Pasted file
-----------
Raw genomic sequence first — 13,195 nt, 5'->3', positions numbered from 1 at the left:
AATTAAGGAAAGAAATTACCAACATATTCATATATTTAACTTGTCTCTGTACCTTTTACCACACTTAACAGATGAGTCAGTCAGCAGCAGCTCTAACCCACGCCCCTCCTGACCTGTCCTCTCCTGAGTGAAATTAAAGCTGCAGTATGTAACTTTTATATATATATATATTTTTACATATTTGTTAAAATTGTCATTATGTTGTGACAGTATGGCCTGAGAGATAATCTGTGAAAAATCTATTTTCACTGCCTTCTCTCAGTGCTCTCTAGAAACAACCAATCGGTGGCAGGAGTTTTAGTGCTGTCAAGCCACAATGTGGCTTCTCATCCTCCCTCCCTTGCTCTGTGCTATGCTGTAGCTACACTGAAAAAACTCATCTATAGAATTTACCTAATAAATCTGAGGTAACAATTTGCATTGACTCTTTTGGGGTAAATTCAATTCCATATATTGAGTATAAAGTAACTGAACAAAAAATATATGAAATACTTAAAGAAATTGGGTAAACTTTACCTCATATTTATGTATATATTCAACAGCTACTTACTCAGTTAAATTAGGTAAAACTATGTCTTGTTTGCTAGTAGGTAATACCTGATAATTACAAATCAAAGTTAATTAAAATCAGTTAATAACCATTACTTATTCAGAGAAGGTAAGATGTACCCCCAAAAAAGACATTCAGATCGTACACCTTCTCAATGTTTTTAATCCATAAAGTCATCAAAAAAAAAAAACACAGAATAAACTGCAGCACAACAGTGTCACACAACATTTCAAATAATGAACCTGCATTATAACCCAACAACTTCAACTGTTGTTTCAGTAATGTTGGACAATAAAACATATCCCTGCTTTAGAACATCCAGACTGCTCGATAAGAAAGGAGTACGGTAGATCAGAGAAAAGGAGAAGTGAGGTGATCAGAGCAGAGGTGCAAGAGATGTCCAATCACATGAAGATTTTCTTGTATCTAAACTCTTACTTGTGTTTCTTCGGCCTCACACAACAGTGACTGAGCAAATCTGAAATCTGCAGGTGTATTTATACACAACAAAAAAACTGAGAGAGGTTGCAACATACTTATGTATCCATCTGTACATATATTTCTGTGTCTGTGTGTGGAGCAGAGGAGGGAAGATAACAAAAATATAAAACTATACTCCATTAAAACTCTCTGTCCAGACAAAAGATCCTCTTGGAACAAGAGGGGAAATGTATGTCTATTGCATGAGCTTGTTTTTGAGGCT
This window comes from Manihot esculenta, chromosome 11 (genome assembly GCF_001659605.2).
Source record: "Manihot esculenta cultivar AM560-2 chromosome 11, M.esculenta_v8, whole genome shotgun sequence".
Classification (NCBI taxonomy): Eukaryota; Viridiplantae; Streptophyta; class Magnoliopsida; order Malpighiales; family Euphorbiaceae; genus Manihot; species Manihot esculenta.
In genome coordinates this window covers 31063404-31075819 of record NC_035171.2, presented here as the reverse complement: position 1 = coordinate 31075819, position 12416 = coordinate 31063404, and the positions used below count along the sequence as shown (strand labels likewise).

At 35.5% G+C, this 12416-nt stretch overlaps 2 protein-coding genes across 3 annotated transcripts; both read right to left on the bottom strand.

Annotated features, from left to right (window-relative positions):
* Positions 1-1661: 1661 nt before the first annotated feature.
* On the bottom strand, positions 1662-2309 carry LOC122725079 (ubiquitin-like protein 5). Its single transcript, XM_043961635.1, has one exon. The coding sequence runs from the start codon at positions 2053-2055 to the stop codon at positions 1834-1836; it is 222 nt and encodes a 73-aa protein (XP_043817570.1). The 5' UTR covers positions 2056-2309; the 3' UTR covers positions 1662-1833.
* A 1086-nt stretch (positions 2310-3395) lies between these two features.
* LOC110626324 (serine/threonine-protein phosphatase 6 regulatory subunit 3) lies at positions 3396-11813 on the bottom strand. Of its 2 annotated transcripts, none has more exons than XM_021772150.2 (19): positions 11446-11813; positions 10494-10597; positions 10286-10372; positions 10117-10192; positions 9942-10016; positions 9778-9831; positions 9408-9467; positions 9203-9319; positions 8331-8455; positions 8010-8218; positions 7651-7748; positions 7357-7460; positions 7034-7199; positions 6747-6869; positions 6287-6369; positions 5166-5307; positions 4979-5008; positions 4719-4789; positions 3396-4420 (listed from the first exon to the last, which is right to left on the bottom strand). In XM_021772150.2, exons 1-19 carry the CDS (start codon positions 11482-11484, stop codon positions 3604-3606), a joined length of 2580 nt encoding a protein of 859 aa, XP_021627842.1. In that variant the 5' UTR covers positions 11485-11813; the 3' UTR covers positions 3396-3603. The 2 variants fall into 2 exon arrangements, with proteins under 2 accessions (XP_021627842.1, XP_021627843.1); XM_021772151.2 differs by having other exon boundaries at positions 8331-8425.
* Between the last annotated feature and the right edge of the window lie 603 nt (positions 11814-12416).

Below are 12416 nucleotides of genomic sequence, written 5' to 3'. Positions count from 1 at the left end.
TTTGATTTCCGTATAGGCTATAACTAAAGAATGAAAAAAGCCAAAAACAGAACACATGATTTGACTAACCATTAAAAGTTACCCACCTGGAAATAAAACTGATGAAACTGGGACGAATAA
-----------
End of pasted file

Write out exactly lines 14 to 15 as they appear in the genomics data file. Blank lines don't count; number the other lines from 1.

Below are 12416 nucleotides of genomic sequence, written 5' to 3'. Positions count from 1 at the left end.
TTTGATTTCCGTATAGGCTATAACTAAAGAATGAAAAAAGCCAAAAACAGAACACATGATTTGACTAACCATTAAAAGTTACCCACCTGGAAATAAAACTGATGAAACTGGGACGAATAA